Information transmission via hybridization.—Base pairing and the ensuing correlations between sequences occur mostly within relatively short sequence regions. Therefore, we focus on the dynamics of shorter subsequences or “sequence motifs” of length , which are informational entities not tied to a specific molecule. From our simulations, we extract time trajectories for the copy numbers ni(t) of all 4 different motifs. Even for fairly small >3, the sequence space of motifs is not fully covered in the finite ensemble; i.e., an average motif copy number is typically ni(t)1. Hence, signatures of information transmission should appear as an unexpected increase in the lifetime of these motifs. Suitably averaged observables are provided by the auto- and cross-correlation functions, Ca(t)=4-ini(t)ni(0) and Cc(t)=4-ini(t)ni*(0), respectively, where ni* is the copy number of a motif’s (reverse) complement [21]. Figures 3(a) and 3(b) show data for these correlation functions for =6 and the parameter set used in Fig. 2.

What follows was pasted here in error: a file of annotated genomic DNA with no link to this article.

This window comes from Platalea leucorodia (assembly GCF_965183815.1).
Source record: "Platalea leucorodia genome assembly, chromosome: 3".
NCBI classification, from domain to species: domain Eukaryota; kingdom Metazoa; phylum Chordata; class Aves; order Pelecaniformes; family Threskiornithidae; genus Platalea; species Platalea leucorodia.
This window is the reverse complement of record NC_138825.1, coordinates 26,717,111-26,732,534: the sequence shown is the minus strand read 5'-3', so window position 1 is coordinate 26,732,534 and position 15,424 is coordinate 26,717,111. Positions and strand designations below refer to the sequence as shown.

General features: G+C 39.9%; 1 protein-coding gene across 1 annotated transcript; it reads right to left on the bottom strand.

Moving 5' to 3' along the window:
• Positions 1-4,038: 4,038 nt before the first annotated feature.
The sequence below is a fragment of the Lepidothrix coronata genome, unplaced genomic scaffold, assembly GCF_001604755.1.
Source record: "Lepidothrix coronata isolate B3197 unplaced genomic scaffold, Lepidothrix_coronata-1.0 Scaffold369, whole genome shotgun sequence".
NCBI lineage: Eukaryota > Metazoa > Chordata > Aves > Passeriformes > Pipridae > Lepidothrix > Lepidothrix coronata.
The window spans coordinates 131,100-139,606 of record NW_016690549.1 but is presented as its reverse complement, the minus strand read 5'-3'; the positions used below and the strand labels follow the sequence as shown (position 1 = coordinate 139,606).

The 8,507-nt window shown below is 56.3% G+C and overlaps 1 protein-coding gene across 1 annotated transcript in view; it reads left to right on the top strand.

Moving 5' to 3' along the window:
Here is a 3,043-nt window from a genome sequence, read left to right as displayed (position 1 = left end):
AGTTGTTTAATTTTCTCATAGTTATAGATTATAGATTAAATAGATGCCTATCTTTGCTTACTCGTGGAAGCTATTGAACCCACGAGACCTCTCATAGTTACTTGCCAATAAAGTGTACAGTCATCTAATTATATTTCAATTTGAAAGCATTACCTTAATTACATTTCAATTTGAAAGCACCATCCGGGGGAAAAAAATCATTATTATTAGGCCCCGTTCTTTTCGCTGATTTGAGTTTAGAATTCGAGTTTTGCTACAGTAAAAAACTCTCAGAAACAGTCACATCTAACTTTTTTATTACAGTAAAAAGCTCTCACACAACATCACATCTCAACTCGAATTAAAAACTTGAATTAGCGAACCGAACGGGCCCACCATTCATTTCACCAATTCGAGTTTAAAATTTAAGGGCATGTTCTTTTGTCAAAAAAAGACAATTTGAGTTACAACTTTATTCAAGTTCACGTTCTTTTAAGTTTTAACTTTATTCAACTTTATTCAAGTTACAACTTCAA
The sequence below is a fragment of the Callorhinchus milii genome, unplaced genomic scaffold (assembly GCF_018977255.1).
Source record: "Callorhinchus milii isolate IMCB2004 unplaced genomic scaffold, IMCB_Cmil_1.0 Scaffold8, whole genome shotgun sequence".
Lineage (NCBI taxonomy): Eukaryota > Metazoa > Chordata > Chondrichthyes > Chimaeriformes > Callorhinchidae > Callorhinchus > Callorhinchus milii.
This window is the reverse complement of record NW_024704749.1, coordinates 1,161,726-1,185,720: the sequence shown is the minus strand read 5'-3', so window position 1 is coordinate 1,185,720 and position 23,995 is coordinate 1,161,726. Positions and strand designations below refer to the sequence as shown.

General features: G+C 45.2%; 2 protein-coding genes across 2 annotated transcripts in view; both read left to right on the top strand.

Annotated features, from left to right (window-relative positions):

The observed motif correlations can be understood in the framework of a simple stochastic process. Motifs are created when sequence ends are ligated together and destroyed by cleavage [22]. Using a mean-field-type approach, we pick an arbitrary probe motif with copy number n(t). Its dynamics is described by a birth-death process, where n(t) is increased with constant rate k+ and decreased with linear rate k- [see schema (i) in Fig. 3(c)]. The birth rate k+ can be computed from the steady-state length distribution NL by counting how many ends of long enough molecules are available for ligation. Assuming an annealed random ensemble, we obtain

The death rate k- comprises the effects of cleavage and hybridization. A motif is cleaved with rate β0 at any of its -1 bonds, but this rate is reduced by the effective base-pairing probability of its parent sequence, which in turn depends on the selection strength. On average, this reduction follows from averaging over the length and base-pairing probability distributions NL and p¯L of parent sequences, respectively. This gives the result